The 1031 Exchange issue is always a hot topic in Agriculture circles. Basically it works like this: if you sell a piece of property you have to pay capitol gains tax on the "profit" unless you reinvest these funds into a like investment within 60 days. What this has done is drive up farmland prices all across the countryside. You have willing sellers who get a huge offer on land, usually on the urban fringe and then they have a short window to reinvest and many times will buy what ever is available in a distant county and are willing to pay a premium price to get it.
If you are a farmland seller this is usually something you like and want to keep the 1031 option. If you are a farmland buyer, then you are having to pay a premium for farmland and have increased pressures in making it cash flow.
One of the Bush administrations proposals is to not allow land that has been involved in a 1031 exchange to participate in the commodity program. Speculation is however that if land owners can't participate in the program, they will simply raise cash rents and squeeze the operating margins of the farmer.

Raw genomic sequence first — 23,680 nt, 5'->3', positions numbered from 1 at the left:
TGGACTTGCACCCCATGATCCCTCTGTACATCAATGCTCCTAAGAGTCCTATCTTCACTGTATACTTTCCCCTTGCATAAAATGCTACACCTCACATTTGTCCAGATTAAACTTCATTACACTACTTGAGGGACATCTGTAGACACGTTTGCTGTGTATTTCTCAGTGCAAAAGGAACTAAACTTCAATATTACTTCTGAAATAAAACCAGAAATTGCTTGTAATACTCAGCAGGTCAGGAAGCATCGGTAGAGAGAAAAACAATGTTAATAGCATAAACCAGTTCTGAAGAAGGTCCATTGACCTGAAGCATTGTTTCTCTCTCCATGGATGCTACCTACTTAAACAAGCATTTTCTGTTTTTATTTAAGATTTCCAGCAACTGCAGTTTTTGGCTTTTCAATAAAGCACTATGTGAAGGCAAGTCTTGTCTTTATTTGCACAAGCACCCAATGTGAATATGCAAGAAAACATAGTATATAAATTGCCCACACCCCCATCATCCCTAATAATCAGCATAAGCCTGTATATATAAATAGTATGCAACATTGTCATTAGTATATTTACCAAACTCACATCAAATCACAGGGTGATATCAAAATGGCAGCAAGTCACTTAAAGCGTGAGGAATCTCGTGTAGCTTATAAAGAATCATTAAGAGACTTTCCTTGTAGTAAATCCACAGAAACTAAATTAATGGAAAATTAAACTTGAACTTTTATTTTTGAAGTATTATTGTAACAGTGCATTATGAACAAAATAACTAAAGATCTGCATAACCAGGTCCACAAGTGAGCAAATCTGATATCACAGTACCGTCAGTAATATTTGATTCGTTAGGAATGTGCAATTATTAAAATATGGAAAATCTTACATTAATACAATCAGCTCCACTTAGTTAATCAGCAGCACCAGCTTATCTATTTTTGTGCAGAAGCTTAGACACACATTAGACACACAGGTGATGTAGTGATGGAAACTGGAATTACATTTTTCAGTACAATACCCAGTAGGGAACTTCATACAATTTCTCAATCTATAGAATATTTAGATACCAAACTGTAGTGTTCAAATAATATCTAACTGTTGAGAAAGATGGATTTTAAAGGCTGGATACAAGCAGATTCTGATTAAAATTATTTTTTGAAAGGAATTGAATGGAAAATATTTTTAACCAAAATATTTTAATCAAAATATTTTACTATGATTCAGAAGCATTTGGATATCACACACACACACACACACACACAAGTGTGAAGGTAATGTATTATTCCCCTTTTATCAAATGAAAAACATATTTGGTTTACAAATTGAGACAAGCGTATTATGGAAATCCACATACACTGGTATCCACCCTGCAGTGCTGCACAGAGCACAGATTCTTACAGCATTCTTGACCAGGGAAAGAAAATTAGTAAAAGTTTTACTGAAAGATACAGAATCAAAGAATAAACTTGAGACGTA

What's difficult is when the commodity prices are at current levels, some opinions are that cash rents should go up anyway since the market can absorb more.
Where does this leave the 1031 debate - stay tuned and we will see.
Thanks for reading!
3 years ago